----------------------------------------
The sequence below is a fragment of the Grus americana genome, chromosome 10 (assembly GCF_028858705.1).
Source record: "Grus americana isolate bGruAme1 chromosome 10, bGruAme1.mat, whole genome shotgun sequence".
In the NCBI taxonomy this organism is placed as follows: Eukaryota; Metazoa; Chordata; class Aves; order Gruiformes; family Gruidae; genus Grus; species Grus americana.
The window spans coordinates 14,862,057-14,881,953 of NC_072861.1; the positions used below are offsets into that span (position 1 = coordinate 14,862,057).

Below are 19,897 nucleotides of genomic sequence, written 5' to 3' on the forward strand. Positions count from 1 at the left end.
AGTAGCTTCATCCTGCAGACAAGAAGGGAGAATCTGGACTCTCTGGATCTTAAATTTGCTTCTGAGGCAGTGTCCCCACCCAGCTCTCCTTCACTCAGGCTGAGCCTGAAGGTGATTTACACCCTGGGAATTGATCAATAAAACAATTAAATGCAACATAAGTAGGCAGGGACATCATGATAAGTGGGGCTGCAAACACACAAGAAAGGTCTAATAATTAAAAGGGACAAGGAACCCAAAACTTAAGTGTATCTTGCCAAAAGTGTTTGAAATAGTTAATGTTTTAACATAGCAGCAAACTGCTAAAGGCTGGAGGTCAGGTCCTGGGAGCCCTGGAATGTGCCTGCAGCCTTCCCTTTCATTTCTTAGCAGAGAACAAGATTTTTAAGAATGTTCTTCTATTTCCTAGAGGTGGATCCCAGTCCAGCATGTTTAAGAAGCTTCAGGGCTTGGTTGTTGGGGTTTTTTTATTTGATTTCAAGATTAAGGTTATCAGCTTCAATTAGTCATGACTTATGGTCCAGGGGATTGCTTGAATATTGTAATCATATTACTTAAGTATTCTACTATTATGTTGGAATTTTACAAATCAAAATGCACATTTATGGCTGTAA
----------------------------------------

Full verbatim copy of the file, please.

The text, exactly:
The sequence below is a fragment of the Grus americana genome, chromosome 10 (assembly GCF_028858705.1).
Source record: "Grus americana isolate bGruAme1 chromosome 10, bGruAme1.mat, whole genome shotgun sequence".
In the NCBI taxonomy this organism is placed as follows: Eukaryota; Metazoa; Chordata; class Aves; order Gruiformes; family Gruidae; genus Grus; species Grus americana.
The window spans coordinates 14,862,057-14,881,953 of NC_072861.1; the positions used below are offsets into that span (position 1 = coordinate 14,862,057).

Below are 19,897 nucleotides of genomic sequence, written 5' to 3' on the forward strand. Positions count from 1 at the left end.
AGTAGCTTCATCCTGCAGACAAGAAGGGAGAATCTGGACTCTCTGGATCTTAAATTTGCTTCTGAGGCAGTGTCCCCACCCAGCTCTCCTTCACTCAGGCTGAGCCTGAAGGTGATTTACACCCTGGGAATTGATCAATAAAACAATTAAATGCAACATAAGTAGGCAGGGACATCATGATAAGTGGGGCTGCAAACACACAAGAAAGGTCTAATAATTAAAAGGGACAAGGAACCCAAAACTTAAGTGTATCTTGCCAAAAGTGTTTGAAATAGTTAATGTTTTAACATAGCAGCAAACTGCTAAAGGCTGGAGGTCAGGTCCTGGGAGCCCTGGAATGTGCCTGCAGCCTTCCCTTTCATTTCTTAGCAGAGAACAAGATTTTTAAGAATGTTCTTCTATTTCCTAGAGGTGGATCCCAGTCCAGCATGTTTAAGAAGCTTCAGGGCTTGGTTGTTGGGGTTTTTTTATTTGATTTCAAGATTAAGGTTATCAGCTTCAATTAGTCATGACTTATGGTCCAGGGGATTGCTTGAATATTGTAATCATATTACTTAAGTATTCTACTATTATGTTGGAATTTTACAAATCAAAATGCACATTTATGGCTGTAA